On Wednesday, March 29, the NJIT community is invited to attend two presentations by Distinguished Professor of Physics Sylvester James Gates, Jr., who is visiting from the University of Maryland.
Gates’ morning colloquium is hosted by NJIT’s Department of Physics, Department of Mathematical Sciences, and the Center for Applied Mathematics and Statistics of the College of Science and Liberal Arts.
From 2:30 to 4:00 p.m., in the Campus Center Atrium, Gates will share his thoughts as the spring 2017 College of Science and Liberal Arts Distinguished Speaker on “Equity vs. Excellence: A False Dichotomy in Science and Society.” He will explore how the issue of diversity and its impact can be studied from an evidence-based, scientifically-enabled viewpoint. This discussion will highlight one scientist's thinking about diversity and opportunities in education within the context of our nation's historical and cultural trajectory.
NJIT co-sponsors for Gates’ afternoon lecture are Albert Dorman Honors College, the Murray Center for Women in Technology and the Technology and Society Forum.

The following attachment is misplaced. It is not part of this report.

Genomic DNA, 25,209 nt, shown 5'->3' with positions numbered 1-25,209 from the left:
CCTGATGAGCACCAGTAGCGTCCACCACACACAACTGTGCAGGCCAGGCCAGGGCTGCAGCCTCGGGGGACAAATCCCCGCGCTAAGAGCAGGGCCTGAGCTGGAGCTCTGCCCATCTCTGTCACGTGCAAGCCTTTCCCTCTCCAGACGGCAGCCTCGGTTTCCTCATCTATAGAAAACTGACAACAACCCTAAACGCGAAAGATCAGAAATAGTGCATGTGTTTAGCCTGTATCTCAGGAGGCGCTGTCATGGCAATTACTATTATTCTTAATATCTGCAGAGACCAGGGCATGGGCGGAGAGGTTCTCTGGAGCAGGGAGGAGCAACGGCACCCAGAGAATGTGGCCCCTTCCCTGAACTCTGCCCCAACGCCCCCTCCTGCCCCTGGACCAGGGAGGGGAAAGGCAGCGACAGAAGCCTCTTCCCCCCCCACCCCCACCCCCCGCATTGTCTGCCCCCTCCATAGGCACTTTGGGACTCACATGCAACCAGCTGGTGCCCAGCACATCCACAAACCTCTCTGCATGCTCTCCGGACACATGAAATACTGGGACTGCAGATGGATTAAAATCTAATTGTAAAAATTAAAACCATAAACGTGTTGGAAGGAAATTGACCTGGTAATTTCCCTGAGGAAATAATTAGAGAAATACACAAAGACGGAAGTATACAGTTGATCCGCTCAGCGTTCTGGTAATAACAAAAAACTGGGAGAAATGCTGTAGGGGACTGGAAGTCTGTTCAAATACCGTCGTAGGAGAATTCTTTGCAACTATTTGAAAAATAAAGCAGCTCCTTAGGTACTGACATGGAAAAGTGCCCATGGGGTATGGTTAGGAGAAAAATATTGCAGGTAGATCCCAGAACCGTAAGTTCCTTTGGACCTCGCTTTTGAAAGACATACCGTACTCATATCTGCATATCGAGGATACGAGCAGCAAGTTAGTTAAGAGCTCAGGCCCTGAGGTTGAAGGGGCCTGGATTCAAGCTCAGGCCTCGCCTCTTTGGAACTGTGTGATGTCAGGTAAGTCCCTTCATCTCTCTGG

Gates is a Distinguished University Professor, University System of Maryland, and Regents Professor and John S. Toll Professor of Physics at the University of Maryland. Also an affiliate mathematics professor, he is known for his pioneering work in supersymmetry and supergravity, areas closely related to string theory.
Gates earned two bachelor of science degrees in physics and mathematics and his Ph.D. in physics from the Massachusetts Institute of Technology. In 1984, he co-authored Superspace, or One thousand and One Lessons in Supersymmetry, the first comprehensive book on supersymmetry, and joined the faculty at Maryland as an associate professor. Four years later, he became the first African American to hold an endowed chair in physics at a major U.S. research university.
The author of more than 200 research papers and a member of the National Academy of Sciences, Gates has been featured in dozens of video documentaries. For his contributions to science and research, he received the National Medal of Science from President Obama in 2013. A strong advocate for science, technology, engineering and mathematics education, he currently serves on the National Commission on Forensic Science.